What is the current talent base for Quantum software development teams, and what can be done to expand this base?  

Quantum computing requires a specialised skill set. According to the World Economic Forum, more than half of quantum companies are currently hiring and they struggle to find people with the right skill set. Most current jobs are highly technical, and the only people trained in the field of quantum technologies are highly academic. 

Educational programs and partnerships between academia and industry in countries like Ireland are helping to address the shortage of quantum experts. Currently, the IBM fellowship program in Ireland is aiming to achieve PhD status as this level of education is needed due to quantum still being relatively new. Technology Ireland ICT Skillnet, which works with industry to develop skills of the future, has developed two programs:

  1. Quantum Computing for Business leaders – giving an overview of quantum technologies and potential for business.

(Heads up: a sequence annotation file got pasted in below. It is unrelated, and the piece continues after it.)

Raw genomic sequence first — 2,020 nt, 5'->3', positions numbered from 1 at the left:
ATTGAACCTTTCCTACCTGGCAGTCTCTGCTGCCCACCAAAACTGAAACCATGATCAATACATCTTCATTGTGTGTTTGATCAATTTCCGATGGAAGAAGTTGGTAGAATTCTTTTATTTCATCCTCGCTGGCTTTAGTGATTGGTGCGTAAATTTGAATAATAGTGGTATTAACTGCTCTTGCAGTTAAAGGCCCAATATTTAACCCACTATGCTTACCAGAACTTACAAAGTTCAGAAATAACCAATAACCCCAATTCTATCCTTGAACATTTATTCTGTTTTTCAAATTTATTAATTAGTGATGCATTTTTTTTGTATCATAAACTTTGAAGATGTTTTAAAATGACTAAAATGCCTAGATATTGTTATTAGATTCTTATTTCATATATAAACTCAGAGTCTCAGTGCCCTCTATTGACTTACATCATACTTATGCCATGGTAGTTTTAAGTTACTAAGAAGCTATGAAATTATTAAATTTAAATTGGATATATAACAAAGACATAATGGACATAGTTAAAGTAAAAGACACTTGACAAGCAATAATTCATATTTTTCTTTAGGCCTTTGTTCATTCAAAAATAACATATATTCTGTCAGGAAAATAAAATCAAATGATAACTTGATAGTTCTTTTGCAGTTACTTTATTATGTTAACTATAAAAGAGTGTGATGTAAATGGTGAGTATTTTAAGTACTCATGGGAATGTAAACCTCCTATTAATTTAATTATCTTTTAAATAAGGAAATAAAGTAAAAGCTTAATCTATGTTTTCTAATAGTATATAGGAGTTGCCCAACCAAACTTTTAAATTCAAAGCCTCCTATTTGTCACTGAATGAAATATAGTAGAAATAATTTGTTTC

2. Quantum Computing for Technical Managers – focused on upskilling for Quantum.

The most important factor in being able to accelerate the expansion of the current talent base is ensuring that the PhD programs are aimed at encouraging Physics students to move into the world of quantum and showing them that there is an academic path to follow, whilst increasing the number of sponsored PhD quantum research programs which I can see happening over the next couple of years. This should give enough time for degree and masters physics programs to start incorporating quantum.

One of the challenges with getting people to take up quantum computing is to do with the case of classical IT, data, and computer coding which all pay well and are much easier to get into, but it also creates an opportunity here in Ireland. Currently, the Software Development in Ireland industry is valued at €61.4bn and is ranked 2nd in the EU with 33,000+ Software Developers. If one started with just a 1% conversion through targeted programmes, this could give the potential of 300+ Quantum Software engineers to get involved from an early stage and help demonstrate the potential for industry use cases.

How do you envision Ireland's role in the global Quantum Computing landscape will develop in the coming years?